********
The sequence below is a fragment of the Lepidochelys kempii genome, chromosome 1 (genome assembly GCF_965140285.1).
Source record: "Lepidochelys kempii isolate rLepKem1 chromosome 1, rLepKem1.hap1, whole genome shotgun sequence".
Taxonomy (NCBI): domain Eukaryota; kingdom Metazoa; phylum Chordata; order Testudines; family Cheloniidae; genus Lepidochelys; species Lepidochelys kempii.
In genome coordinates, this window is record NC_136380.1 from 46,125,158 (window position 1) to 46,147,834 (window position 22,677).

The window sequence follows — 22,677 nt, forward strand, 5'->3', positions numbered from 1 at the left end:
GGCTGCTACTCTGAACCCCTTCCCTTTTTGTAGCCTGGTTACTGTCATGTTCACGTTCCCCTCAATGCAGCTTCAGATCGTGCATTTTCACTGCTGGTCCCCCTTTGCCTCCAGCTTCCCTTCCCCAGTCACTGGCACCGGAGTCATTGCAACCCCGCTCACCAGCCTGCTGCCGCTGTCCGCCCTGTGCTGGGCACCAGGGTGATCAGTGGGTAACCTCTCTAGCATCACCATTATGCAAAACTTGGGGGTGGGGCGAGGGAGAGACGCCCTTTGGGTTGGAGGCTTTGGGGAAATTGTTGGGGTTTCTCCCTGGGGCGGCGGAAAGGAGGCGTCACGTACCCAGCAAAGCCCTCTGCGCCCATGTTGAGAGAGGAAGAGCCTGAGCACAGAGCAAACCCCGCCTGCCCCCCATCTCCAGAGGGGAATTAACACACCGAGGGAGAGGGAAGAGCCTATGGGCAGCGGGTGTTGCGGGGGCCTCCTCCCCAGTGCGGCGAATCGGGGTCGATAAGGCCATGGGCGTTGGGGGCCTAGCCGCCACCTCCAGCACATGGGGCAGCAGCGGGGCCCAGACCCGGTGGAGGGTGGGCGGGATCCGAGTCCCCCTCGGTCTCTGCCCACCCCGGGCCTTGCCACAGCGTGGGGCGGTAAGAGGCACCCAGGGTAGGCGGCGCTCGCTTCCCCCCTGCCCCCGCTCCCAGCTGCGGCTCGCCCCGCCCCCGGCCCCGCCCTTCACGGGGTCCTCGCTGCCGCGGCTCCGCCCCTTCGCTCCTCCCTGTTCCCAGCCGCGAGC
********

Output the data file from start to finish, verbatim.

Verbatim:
The sequence below is a fragment of the Lepidochelys kempii genome, chromosome 1 (genome assembly GCF_965140285.1).
Source record: "Lepidochelys kempii isolate rLepKem1 chromosome 1, rLepKem1.hap1, whole genome shotgun sequence".
Taxonomy (NCBI): domain Eukaryota; kingdom Metazoa; phylum Chordata; order Testudines; family Cheloniidae; genus Lepidochelys; species Lepidochelys kempii.
In genome coordinates, this window is record NC_136380.1 from 46,125,158 (window position 1) to 46,147,834 (window position 22,677).

The window sequence follows — 22,677 nt, forward strand, 5'->3', positions numbered from 1 at the left end:
GGCTGCTACTCTGAACCCCTTCCCTTTTTGTAGCCTGGTTACTGTCATGTTCACGTTCCCCTCAATGCAGCTTCAGATCGTGCATTTTCACTGCTGGTCCCCCTTTGCCTCCAGCTTCCCTTCCCCAGTCACTGGCACCGGAGTCATTGCAACCCCGCTCACCAGCCTGCTGCCGCTGTCCGCCCTGTGCTGGGCACCAGGGTGATCAGTGGGTAACCTCTCTAGCATCACCATTATGCAAAACTTGGGGGTGGGGCGAGGGAGAGACGCCCTTTGGGTTGGAGGCTTTGGGGAAATTGTTGGGGTTTCTCCCTGGGGCGGCGGAAAGGAGGCGTCACGTACCCAGCAAAGCCCTCTGCGCCCATGTTGAGAGAGGAAGAGCCTGAGCACAGAGCAAACCCCGCCTGCCCCCCATCTCCAGAGGGGAATTAACACACCGAGGGAGAGGGAAGAGCCTATGGGCAGCGGGTGTTGCGGGGGCCTCCTCCCCAGTGCGGCGAATCGGGGTCGATAAGGCCATGGGCGTTGGGGGCCTAGCCGCCACCTCCAGCACATGGGGCAGCAGCGGGGCCCAGACCCGGTGGAGGGTGGGCGGGATCCGAGTCCCCCTCGGTCTCTGCCCACCCCGGGCCTTGCCACAGCGTGGGGCGGTAAGAGGCACCCAGGGTAGGCGGCGCTCGCTTCCCCCCTGCCCCCGCTCCCAGCTGCGGCTCGCCCCGCCCCCGGCCCCGCCCTTCACGGGGTCCTCGCTGCCGCGGCTCCGCCCCTTCGCTCCTCCCTGTTCCCAGCCGCGAGC